This is part of his figuring out the event story, Dr. Neimeyer might say, blending fact with speculation to make sense of it all.
That summer, Kelly landed a job working a short stint on a scallop dragger called the Margaret Jane, which was captained by an old friend of his parents. He wanted to make money to buy a laser sailboat. He was the youngest of the 18-member crew and had never been fishing before.
It happened just beyond the mouth of Lunenburg Harbour. In thick fog, the Cape Beaver, a steel-plated trawler, collided with the Margaret Jane, slicing into the port side of the much smaller wooden vessel. Kelly could have jumped overboard. He was a strong swimmer, an experienced sailor. Instead, he rushed below for life jackets.
More details came out months later, at the public inquiry. The Margaret Jane, by the worst luck, was returning early to Lunenburg, after a senior crew member suffered a back injury. Somehow, despite both boats being equipped with radar, the captains failed to avert their collision course before it was too late. The towering bow of the Cape Beaver plowed midship into the dragger’s side, damaging her beyond repair. The captain of the Margaret Jane later testified that he hadn’t given Kelly any specific training when he came on board; instead, a crew member gave him a tour and showed him where the life jackets were stored, in the sailors’ bunks.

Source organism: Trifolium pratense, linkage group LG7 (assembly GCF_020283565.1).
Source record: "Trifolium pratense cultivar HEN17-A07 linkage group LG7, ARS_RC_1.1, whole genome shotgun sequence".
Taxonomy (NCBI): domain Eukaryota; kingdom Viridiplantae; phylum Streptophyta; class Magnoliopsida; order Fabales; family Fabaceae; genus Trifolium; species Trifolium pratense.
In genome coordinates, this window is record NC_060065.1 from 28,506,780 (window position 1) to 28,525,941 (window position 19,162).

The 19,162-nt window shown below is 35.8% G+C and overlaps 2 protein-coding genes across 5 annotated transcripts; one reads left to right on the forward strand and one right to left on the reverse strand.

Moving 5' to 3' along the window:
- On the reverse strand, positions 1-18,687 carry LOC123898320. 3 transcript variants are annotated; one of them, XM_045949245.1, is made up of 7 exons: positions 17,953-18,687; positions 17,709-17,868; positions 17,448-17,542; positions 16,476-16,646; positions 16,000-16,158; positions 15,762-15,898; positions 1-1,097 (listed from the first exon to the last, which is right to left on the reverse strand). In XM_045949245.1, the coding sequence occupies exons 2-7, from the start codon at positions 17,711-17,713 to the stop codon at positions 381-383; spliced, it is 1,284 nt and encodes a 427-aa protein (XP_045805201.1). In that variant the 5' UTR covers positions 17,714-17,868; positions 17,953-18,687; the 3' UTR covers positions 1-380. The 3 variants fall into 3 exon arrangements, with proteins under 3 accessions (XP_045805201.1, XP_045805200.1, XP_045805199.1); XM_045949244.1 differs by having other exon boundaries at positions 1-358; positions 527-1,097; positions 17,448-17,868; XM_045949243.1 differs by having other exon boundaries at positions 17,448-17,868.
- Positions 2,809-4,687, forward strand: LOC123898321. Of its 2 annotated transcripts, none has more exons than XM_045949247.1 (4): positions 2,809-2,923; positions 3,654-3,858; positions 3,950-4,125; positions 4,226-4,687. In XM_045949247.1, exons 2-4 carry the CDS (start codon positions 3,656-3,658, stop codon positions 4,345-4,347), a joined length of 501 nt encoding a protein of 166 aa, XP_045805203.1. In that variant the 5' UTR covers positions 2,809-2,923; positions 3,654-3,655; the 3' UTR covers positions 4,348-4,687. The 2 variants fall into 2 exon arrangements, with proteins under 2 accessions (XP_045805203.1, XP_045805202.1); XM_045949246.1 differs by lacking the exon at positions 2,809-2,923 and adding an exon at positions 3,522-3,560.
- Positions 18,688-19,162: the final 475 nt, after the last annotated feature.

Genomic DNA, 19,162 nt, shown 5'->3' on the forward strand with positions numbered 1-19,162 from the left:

The final report focused on new safety measures and recommendations for formal navigation training for captains, not on the final steps of the 16-year-old on board. But by piecing together the testimony recorded in 10 volumes stored by Joel’s parents for all these years in a box in their basement, you can follow them from beginning to end.
Kelly was playing cards in the forecastle – the living quarters in the bow of the boat – when he and the other crew members felt “a jolt.” He came up on deck, only to race down again with another fisherman, Frederic Emeneau, for the life jackets. Crew members said they last saw Kelly throwing the jackets up the ladder to the men waiting there.